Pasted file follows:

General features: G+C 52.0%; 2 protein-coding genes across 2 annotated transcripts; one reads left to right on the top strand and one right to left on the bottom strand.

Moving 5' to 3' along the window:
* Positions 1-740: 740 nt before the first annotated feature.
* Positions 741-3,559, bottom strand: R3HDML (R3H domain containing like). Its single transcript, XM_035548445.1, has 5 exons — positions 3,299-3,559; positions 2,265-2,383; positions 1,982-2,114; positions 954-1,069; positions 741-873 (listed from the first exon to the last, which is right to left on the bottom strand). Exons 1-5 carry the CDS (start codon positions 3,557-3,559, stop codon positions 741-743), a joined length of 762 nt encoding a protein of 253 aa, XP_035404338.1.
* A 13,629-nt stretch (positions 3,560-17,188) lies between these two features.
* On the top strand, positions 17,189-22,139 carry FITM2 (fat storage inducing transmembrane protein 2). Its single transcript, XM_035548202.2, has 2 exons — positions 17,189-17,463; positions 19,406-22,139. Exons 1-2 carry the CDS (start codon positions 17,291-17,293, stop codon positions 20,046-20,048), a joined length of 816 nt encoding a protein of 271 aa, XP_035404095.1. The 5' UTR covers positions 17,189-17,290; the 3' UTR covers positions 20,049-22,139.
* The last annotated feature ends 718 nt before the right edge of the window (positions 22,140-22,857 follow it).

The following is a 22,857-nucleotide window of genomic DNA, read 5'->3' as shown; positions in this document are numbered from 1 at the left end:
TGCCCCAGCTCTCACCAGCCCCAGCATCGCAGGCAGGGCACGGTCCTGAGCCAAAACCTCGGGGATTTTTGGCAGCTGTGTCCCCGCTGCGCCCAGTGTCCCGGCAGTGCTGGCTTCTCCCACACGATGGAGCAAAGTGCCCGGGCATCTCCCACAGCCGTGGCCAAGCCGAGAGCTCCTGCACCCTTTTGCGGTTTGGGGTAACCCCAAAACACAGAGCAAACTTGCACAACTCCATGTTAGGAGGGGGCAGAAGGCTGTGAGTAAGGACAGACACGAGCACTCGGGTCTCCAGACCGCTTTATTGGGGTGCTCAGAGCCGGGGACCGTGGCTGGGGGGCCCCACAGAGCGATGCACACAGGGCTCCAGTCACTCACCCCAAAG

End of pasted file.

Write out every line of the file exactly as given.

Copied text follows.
General features: G+C 52.0%; 2 protein-coding genes across 2 annotated transcripts; one reads left to right on the top strand and one right to left on the bottom strand.

Moving 5' to 3' along the window:
* Positions 1-740: 740 nt before the first annotated feature.
* Positions 741-3,559, bottom strand: R3HDML (R3H domain containing like). Its single transcript, XM_035548445.1, has 5 exons — positions 3,299-3,559; positions 2,265-2,383; positions 1,982-2,114; positions 954-1,069; positions 741-873 (listed from the first exon to the last, which is right to left on the bottom strand). Exons 1-5 carry the CDS (start codon positions 3,557-3,559, stop codon positions 741-743), a joined length of 762 nt encoding a protein of 253 aa, XP_035404338.1.
* A 13,629-nt stretch (positions 3,560-17,188) lies between these two features.
* On the top strand, positions 17,189-22,139 carry FITM2 (fat storage inducing transmembrane protein 2). Its single transcript, XM_035548202.2, has 2 exons — positions 17,189-17,463; positions 19,406-22,139. Exons 1-2 carry the CDS (start codon positions 17,291-17,293, stop codon positions 20,046-20,048), a joined length of 816 nt encoding a protein of 271 aa, XP_035404095.1. The 5' UTR covers positions 17,189-17,290; the 3' UTR covers positions 20,049-22,139.
* The last annotated feature ends 718 nt before the right edge of the window (positions 22,140-22,857 follow it).

The following is a 22,857-nucleotide window of genomic DNA, read 5'->3' as shown; positions in this document are numbered from 1 at the left end:
TGCCCCAGCTCTCACCAGCCCCAGCATCGCAGGCAGGGCACGGTCCTGAGCCAAAACCTCGGGGATTTTTGGCAGCTGTGTCCCCGCTGCGCCCAGTGTCCCGGCAGTGCTGGCTTCTCCCACACGATGGAGCAAAGTGCCCGGGCATCTCCCACAGCCGTGGCCAAGCCGAGAGCTCCTGCACCCTTTTGCGGTTTGGGGTAACCCCAAAACACAGAGCAAACTTGCACAACTCCATGTTAGGAGGGGGCAGAAGGCTGTGAGTAAGGACAGACACGAGCACTCGGGTCTCCAGACCGCTTTATTGGGGTGCTCAGAGCCGGGGACCGTGGCTGGGGGGCCCCACAGAGCGATGCACACAGGGCTCCAGTCACTCACCCCAAAG